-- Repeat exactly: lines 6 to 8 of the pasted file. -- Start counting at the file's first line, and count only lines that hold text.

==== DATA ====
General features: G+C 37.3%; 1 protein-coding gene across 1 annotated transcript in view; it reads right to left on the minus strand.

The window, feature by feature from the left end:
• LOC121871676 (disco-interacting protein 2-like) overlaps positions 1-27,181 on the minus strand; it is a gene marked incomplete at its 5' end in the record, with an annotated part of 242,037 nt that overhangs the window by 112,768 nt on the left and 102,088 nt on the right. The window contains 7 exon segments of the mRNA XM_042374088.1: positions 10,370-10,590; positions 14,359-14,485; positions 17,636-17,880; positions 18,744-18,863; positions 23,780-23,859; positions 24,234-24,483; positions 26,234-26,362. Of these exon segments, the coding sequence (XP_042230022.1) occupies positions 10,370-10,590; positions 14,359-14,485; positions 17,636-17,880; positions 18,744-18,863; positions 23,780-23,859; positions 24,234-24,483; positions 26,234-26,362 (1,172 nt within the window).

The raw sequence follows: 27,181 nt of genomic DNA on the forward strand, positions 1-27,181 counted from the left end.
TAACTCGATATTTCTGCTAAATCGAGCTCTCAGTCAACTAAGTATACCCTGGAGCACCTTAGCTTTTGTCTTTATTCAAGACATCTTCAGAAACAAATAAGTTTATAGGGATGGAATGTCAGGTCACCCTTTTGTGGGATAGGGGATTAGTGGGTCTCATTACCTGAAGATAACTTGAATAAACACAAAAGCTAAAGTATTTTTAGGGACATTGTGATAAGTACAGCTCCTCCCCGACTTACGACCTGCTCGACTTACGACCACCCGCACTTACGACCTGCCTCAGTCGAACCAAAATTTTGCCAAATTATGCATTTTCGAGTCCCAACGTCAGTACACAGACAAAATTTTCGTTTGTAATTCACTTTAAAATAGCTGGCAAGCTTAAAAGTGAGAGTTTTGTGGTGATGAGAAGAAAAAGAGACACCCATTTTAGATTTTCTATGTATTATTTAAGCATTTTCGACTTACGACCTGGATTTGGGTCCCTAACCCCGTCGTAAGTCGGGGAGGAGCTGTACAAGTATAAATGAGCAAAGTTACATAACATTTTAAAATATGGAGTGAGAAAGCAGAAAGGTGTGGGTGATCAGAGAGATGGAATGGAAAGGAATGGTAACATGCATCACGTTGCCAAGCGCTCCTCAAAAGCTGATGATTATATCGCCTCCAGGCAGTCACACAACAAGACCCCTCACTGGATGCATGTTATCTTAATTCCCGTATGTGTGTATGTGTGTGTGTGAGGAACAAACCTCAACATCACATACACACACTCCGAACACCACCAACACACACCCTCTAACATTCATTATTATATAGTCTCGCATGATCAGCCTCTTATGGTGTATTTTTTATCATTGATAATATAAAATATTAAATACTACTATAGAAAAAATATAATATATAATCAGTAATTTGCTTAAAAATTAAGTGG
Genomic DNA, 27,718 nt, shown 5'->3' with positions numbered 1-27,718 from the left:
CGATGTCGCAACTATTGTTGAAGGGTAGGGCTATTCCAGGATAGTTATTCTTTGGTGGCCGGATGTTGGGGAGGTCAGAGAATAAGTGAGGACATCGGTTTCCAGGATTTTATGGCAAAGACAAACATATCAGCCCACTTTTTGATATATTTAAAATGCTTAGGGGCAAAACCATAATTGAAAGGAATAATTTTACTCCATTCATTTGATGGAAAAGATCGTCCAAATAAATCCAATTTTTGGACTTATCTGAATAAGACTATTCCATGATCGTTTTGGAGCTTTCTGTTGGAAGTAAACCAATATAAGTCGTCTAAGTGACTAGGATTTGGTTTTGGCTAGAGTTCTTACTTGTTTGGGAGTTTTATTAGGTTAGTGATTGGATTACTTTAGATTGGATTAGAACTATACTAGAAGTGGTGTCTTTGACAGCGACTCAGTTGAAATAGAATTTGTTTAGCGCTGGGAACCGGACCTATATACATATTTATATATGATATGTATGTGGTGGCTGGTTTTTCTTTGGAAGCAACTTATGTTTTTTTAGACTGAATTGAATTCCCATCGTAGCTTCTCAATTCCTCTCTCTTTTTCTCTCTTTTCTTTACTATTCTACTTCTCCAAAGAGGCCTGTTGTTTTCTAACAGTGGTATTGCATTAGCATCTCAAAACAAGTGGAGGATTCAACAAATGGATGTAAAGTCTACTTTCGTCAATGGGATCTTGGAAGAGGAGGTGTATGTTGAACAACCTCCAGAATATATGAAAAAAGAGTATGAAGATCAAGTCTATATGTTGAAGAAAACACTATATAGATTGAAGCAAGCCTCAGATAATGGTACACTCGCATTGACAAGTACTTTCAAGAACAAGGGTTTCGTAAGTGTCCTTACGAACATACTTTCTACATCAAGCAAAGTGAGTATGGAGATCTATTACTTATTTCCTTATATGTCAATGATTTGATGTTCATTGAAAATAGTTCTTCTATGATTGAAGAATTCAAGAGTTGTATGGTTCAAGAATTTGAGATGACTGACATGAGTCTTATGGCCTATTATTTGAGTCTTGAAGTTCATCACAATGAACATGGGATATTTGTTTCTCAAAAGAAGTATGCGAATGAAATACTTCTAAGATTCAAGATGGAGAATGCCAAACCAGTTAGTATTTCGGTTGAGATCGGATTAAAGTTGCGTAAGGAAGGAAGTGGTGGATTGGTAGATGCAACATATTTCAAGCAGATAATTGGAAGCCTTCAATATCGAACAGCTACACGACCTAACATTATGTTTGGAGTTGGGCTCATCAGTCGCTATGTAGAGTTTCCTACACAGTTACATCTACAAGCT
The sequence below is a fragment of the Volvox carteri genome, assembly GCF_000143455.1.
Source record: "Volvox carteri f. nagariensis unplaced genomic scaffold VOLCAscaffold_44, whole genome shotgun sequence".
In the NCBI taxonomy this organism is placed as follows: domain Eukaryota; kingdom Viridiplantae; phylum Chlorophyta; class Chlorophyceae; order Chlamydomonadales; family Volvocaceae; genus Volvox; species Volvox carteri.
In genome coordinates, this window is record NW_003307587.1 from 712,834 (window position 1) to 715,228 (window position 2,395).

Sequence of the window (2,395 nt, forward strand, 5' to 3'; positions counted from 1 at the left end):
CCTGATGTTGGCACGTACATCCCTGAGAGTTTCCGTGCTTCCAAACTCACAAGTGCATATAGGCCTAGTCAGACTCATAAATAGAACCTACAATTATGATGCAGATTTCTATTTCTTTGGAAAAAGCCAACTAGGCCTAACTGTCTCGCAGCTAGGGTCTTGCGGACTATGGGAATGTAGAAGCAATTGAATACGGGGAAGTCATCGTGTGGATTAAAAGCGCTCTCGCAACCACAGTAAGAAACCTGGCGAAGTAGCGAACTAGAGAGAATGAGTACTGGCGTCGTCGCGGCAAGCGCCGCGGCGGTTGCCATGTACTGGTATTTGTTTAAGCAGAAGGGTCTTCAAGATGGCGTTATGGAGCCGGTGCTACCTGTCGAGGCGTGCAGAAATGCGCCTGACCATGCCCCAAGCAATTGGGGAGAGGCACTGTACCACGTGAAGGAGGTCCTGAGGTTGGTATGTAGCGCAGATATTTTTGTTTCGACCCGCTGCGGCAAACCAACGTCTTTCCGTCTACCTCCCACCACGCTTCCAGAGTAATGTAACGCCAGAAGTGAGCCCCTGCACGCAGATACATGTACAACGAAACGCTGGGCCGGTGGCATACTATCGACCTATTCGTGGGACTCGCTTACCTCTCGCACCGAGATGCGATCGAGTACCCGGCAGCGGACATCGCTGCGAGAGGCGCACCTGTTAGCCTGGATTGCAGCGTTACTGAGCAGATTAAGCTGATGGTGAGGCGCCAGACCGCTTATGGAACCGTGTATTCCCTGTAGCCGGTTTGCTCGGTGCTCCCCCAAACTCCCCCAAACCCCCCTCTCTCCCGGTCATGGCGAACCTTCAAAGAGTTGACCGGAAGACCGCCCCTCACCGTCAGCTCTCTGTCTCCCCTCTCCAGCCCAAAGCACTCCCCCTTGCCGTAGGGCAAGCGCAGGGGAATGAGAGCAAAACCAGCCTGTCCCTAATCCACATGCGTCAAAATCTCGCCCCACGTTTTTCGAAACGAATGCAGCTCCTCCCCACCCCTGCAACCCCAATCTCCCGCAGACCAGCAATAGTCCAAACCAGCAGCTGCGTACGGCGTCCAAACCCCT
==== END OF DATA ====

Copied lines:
Genomic DNA, 27,718 nt, shown 5'->3' with positions numbered 1-27,718 from the left:
CGATGTCGCAACTATTGTTGAAGGGTAGGGCTATTCCAGGATAGTTATTCTTTGGTGGCCGGATGTTGGGGAGGTCAGAGAATAAGTGAGGACATCGGTTTCCAGGATTTTATGGCAAAGACAAACATATCAGCCCACTTTTTGATATATTTAAAATGCTTAGGGGCAAAACCATAATTGAAAGGAATAATTTTACTCCATTCATTTGATGGAAAAGATCGTCCAAATAAATCCAATTTTTGGACTTATCTGAATAAGACTATTCCATGATCGTTTTGGAGCTTTCTGTTGGAAGTAAACCAATATAAGTCGTCTAAGTGACTAGGATTTGGTTTTGGCTAGAGTTCTTACTTGTTTGGGAGTTTTATTAGGTTAGTGATTGGATTACTTTAGATTGGATTAGAACTATACTAGAAGTGGTGTCTTTGACAGCGACTCAGTTGAAATAGAATTTGTTTAGCGCTGGGAACCGGACCTATATACATATTTATATATGATATGTATGTGGTGGCTGGTTTTTCTTTGGAAGCAACTTATGTTTTTTTAGACTGAATTGAATTCCCATCGTAGCTTCTCAATTCCTCTCTCTTTTTCTCTCTTTTCTTTACTATTCTACTTCTCCAAAGAGGCCTGTTGTTTTCTAACAGTGGTATTGCATTAGCATCTCAAAACAAGTGGAGGATTCAACAAATGGATGTAAAGTCTACTTTCGTCAATGGGATCTTGGAAGAGGAGGTGTATGTTGAACAACCTCCAGAATATATGAAAAAAGAGTATGAAGATCAAGTCTATATGTTGAAGAAAACACTATATAGATTGAAGCAAGCCTCAGATAATGGTACACTCGCATTGACAAGTACTTTCAAGAACAAGGGTTTCGTAAGTGTCCTTACGAACATACTTTCTACATCAAGCAAAGTGAGTATGGAGATCTATTACTTATTTCCTTATATGTCAATGATTTGATGTTCATTGAAAATAGTTCTTCTATGATTGAAGAATTCAAGAGTTGTATGGTTCAAGAATTTGAGATGACTGACATGAGTCTTATGGCCTATTATTTGAGTCTTGAAGTTCATCACAATGAACATGGGATATTTGTTTCTCAAAAGAAGTATGCGAATGAAATACTTCTAAGATTCAAGATGGAGAATGCCAAACCAGTTAGTATTTCGGTTGAGATCGGATTAAAGTTGCGTAAGGAAGGAAGTGGTGGATTGGTAGATGCAACATATTTCAAGCAGATAATTGGAAGCCTTCAATATCGAACAGCTACACGACCTAACATTATGTTTGGAGTTGGGCTCATCAGTCGCTATGTAGAGTTTCCTACACAGTTACATCTACAAGCT
The sequence below is a fragment of the Volvox carteri genome, assembly GCF_000143455.1.